• Kenneth M. Duberstein, whose resumé includes chief of staff for President Reagan, trustee emeritus at the conservative think tank The Hudson Institute, vice president of governmental relations firm Timmons & Company (which earned $65,468,000 in lobbying fees from 1998-2006), and principal of The Duberstein Group, which took in $17,047,750 in lobbying fees from 1998-2004.
• Felix G. Rohatyn, who has been managing director of investment bank Lazard Frères (and who restructured New York City's debt in the '70s to resolve its fiscal woes) and an adviser to global investment bank Lehman Brothers, whose holding arm was fined $500,000 as a settlement for ''failing to reasonably supervise trading'' in a stock at the close of trading on Dec. 11, 2002; fined $400,000 for the "submission of inaccurate monthly reports of short positions in securities listed on the NYSE"; fined $2.5 million by the SEC in August 2003 for failing to supervise a rogue stock broker; and was one of 10 Wall Street Firms — Salomon Smith Barney, Merrill Lynch, Credit Suisse First Boston, Morgan Stanley, Goldman Sachs, J.P. Morgan Chase, Bear Stearns, Lehman Brothers, US Bancorp Piper Jaffray, UBS Warburg (UBS Paine Webber) — ordered to pay out at least $1.4 billion in fines and undertake business reforms in April 2003. Lehman's share was $80 million.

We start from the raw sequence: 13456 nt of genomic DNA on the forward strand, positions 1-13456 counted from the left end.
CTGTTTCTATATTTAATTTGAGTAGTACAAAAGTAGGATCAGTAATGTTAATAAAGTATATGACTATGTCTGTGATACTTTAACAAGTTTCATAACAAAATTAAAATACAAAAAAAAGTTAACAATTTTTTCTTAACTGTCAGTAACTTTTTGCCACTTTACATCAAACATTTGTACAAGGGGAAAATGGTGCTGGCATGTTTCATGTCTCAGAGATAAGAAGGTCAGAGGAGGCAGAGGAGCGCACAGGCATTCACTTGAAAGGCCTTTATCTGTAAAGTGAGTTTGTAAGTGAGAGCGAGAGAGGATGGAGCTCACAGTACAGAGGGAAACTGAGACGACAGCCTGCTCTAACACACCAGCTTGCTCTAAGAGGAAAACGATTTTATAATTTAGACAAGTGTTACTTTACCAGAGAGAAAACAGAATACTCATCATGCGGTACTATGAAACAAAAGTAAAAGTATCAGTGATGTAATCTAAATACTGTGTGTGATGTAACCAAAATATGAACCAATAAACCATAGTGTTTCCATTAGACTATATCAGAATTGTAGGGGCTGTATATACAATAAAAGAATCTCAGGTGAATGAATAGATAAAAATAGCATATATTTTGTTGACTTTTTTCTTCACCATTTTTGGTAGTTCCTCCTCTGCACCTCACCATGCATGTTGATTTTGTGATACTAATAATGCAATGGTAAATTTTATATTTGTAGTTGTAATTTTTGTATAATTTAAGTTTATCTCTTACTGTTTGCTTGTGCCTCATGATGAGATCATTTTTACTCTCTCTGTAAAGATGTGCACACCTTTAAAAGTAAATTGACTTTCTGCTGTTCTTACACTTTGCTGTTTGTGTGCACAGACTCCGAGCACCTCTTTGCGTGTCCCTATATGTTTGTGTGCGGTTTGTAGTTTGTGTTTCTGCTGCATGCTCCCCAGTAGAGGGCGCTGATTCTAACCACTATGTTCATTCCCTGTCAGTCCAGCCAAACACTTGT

• Frederick Whittemore, advisory director of financial services and investment asset management firm Morgan Stanley, which in December 2002 was fined $1.65 million and in April 2003 agreed to a separate $125 million securities fraud settlement; which received "the biggest fine [$25 million] in the history of the New York Stock Exchange for failing to send out prospectuses out to people who bought securities"; which settled for $15 million in February 2006 a charge of failing to save e-mails; which in August 2005 paid $1.5 million in fines and $4.6 million in restitution to investors for the violations; and which was fined $10 million in June 2006 for a "systemic breakdown" in how the firm controlled inside information.
• Governors Rick Perry of Texas, Tom Vilsack of Iowa and Arnold Schwarzenegger of California, former Nebraska Sen. Bob Kerrey and former New Hampshire Sen. Warren Rudman.
• John C. Whitehead of the Lower Manhattan Development Council, a joint New York state-New York City corporation charged with oversight of Lower Manhattan's recovery from the Sept. 11, 2001, terrorist attacks, an enterprise that has not been without financial, artistic and political controversy.